Finding the Right PhD Supervisor
It is not an exaggeration to say that a supervisor can make or break someone’s PhD experience – many students will cite their supervisors as the key factor for helping them enjoy and succeed in their PhD, or for making their journey a terrible struggle.
Finding the right supervisor is perhaps one of the most important factors for ensuring that you have a good, healthy, enjoyable and successful PhD experience. You may need to spend some extra time searching out the right supervisor for you, but this time is an excellent investment and ensures that you start your PhD knowing that you will be well supported to do the best research you can do.
What is a supervisor?
Every PhD candidate will be assigned a supervisor (or sometimes several, depending on their project). This person may also be called an advisor.
Understand that a PhD is not like a job where you report to a boss; or school, where you submit assignments to be graded. A supervisor is not a boss or a teacher. They supervise and advise, as the name suggests, but they are not there to tell you what to do or how to do it.
Supervisors are responsible for giving you the right guidance and advice for you to design your research project and conduct your research effectively. They should be there to provide the academic and pastoral support you need to work independently and successfully throughout your PhD.
A good supervisor should encourage and challenge your thinking, offer reading suggestions, and ensure that you understand the decisions you take towards your research and that you conduct those decisions with good ethical practice, integrity and rigour.
Finally, supervisors should also offer holistic support for your personal wellbeing. As well as encouraging your academic progress, they should also take an interest in supporting your personal and professional development too.
Choose support over prestige
Be careful to not be unduly influenced by an academic’s fame and reputation. A professor may be very established and well known in their field for their numerous publications and extensive research. It is tempting to believe that if someone is an established authority in a subject, that they will also be a good supervisor for your research.
However, these academic accolades will mean little to you if the supervisor is ultimately not able to give you the support you need, if they are difficult to work with or cannot give you the right amount of time and guidance to enable the success of your own work.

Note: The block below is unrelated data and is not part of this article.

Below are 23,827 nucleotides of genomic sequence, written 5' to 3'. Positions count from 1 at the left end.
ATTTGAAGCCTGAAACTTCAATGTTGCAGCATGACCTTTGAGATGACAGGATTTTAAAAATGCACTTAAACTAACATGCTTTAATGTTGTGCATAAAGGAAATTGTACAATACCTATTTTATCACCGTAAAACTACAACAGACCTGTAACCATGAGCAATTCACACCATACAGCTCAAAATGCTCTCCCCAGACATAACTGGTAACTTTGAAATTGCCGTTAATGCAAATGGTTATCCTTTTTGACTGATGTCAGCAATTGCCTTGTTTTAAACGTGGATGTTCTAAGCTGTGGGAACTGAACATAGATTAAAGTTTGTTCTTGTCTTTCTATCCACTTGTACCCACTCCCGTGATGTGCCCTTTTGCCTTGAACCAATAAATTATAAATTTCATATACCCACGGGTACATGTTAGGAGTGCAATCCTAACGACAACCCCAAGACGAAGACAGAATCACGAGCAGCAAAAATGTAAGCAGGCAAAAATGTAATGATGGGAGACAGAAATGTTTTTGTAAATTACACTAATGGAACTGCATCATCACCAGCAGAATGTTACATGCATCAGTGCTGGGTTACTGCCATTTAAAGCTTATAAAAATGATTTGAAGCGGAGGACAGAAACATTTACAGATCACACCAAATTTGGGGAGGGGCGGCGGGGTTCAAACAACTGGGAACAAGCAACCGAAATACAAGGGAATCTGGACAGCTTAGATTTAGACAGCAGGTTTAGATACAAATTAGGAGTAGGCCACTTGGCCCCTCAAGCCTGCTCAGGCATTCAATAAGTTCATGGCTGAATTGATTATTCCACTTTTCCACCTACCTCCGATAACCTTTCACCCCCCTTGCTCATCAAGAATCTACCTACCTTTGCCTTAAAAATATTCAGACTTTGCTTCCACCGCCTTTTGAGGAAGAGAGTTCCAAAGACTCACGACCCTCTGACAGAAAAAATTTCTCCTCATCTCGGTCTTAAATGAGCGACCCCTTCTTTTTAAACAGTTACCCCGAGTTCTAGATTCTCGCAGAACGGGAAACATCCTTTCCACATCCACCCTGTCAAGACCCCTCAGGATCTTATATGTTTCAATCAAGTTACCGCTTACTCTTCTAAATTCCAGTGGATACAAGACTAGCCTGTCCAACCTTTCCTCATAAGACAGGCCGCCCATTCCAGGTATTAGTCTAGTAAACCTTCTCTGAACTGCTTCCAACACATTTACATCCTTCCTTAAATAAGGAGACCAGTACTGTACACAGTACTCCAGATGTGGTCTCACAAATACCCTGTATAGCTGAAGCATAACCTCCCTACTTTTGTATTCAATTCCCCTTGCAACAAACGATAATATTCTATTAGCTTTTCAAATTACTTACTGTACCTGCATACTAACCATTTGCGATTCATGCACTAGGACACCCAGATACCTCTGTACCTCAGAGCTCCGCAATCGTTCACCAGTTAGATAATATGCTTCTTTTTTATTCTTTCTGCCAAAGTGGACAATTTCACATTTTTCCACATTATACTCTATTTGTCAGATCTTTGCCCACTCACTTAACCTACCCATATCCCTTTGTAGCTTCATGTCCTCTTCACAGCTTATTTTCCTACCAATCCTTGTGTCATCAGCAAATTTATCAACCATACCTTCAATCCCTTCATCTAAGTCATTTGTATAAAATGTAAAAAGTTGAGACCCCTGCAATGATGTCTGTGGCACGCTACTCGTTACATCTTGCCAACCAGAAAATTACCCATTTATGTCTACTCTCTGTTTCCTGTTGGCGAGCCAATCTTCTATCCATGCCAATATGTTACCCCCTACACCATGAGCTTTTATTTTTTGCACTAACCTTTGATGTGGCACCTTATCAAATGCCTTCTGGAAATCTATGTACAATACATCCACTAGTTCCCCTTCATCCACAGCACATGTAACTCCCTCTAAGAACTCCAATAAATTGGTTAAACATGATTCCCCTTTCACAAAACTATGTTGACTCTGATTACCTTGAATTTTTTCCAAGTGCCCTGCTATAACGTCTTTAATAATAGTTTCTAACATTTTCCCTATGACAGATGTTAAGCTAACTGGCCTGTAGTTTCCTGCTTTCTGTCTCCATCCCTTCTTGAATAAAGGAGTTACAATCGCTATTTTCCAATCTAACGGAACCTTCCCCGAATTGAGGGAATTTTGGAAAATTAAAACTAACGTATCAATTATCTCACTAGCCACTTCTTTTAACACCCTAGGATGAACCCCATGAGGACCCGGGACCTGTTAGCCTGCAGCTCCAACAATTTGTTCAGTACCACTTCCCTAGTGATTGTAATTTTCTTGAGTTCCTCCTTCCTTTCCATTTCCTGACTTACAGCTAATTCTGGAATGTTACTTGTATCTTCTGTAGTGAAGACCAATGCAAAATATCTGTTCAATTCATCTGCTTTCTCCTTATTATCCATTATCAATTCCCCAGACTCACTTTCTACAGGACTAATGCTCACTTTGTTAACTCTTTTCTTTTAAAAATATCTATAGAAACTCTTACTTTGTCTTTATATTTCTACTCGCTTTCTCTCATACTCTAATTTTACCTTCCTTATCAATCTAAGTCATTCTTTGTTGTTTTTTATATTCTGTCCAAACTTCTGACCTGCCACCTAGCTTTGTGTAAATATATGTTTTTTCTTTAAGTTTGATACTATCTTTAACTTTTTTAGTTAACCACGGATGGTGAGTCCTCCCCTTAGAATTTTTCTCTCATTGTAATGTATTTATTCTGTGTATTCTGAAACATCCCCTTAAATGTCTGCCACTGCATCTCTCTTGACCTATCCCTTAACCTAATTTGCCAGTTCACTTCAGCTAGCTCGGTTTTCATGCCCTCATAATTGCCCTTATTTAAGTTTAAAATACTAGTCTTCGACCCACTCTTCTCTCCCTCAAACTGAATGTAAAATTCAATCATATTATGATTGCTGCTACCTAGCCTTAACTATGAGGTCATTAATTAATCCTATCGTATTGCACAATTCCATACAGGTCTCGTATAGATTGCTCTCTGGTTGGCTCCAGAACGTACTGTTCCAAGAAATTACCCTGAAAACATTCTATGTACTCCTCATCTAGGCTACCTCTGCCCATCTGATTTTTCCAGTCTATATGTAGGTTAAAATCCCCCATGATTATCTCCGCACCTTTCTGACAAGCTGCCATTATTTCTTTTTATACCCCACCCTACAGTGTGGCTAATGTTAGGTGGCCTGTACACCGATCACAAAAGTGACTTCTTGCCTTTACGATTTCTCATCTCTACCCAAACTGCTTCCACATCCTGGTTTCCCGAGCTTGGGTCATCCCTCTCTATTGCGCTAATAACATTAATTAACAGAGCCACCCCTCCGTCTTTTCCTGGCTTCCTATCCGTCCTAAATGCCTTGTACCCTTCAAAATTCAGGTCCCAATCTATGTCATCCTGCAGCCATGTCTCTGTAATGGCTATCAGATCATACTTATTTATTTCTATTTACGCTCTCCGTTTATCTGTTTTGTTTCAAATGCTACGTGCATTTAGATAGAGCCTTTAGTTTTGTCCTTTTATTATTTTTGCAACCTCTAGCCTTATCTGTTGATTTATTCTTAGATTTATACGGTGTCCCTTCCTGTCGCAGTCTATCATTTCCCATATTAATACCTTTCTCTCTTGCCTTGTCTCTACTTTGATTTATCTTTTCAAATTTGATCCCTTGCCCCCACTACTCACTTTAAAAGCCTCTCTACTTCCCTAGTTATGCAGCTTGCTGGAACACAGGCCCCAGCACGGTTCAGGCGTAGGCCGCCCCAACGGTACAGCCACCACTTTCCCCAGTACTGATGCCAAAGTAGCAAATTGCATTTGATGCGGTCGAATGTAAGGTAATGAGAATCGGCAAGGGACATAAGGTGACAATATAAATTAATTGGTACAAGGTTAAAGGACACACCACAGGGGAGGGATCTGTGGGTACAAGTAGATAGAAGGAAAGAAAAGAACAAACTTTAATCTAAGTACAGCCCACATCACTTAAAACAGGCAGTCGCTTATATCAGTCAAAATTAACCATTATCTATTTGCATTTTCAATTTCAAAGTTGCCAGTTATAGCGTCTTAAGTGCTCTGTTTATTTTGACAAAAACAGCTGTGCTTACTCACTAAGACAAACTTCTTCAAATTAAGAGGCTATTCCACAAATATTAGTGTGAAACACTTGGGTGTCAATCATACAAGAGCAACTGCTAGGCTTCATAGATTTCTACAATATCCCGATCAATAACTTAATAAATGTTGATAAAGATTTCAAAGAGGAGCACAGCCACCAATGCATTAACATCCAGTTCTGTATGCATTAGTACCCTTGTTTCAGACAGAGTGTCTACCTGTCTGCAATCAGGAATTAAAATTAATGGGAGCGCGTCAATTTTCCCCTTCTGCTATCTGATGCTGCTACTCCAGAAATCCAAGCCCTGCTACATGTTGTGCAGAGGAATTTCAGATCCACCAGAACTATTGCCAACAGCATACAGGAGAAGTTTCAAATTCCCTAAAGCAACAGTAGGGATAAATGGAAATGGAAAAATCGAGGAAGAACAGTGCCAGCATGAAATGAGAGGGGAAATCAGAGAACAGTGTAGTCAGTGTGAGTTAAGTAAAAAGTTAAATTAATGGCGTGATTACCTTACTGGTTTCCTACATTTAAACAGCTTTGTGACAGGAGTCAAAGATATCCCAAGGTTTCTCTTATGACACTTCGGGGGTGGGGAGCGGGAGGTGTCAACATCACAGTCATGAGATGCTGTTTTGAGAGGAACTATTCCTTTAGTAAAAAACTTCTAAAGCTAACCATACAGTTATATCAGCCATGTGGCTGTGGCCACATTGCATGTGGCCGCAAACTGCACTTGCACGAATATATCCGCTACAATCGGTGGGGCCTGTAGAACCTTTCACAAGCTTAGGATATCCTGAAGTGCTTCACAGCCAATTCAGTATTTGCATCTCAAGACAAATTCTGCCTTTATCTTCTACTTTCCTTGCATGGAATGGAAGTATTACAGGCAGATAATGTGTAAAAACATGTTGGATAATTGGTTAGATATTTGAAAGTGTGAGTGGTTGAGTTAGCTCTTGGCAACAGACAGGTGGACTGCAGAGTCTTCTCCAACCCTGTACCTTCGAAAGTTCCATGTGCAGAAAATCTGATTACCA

Be aware that famous academics, that are very prolific in publishing and in overseeing and conducting research projects, are often also very busy people. They may frequently be on research leave, travelling or juggling diverse commitments. While it may sound good to say you have this esteemed professor as a supervisor, in reality, their busy schedules may mean that you barely get to see them or that communication with them is sporadic and scant. This lack of contact time will become increasingly frustrating as you progress in your research and writing, and find that you are not able to get sufficient feedback and guidance.
It would be far more beneficial to your research and overall wellbeing to seek out a supervisor who is able to offer the time, energy and guidance to support you and the work you aim to do. Look for someone who maintains a similar set of values and working style to you.
Finally, aim to work with a supervisor who is kind and who has a genuine interest in your wellbeing, academic and otherwise. A good working relationship with clear, effective, regular communication and care will go a long way in helping you to produce high-quality research and be happy while doing it.
When you have found a few people you think you might like to work with, email them and try to initiate a conversation. Start by introducing yourself, explain your intention to pursue PhD study and tell them a little bit about the research you intend to do. Then, ask if they are currently taking on new students to supervise and if they would consider supervising you.
You should be able to get a sense of how each person works and how supportive they will be of you as a student through some of these initial exchanges. If they seem forthcoming and willing, request a phone call or online meeting to talk in more detail with them about what you intend to do. Conversely, if they are sporadic with replying to your emails or do not seem to be very engaged with what you are saying, this is also a good sign that this person is probably not someone you want to work with in the long term.
If they prefer to continue communicating via email, be sure to maintain consistent, clear correspondence with them and reply promptly. A lot can be gained just from email exchanges, and they can help you to develop a firm relationship even before you begin your programme.
It may feel time-consuming looking for the right supervisor, and it may seem easier to leave it up to the university to assign someone to you. However, think of this initial scouting time as an investment. It may take a little extra time and require some additional leg-work, but once you have found the right fit, you can begin your PhD with the assurance of a good working relationship and the right support to see you through the duration of your research.
Read next/second in series: Dealing with a Difficult Supervisor in research and academia
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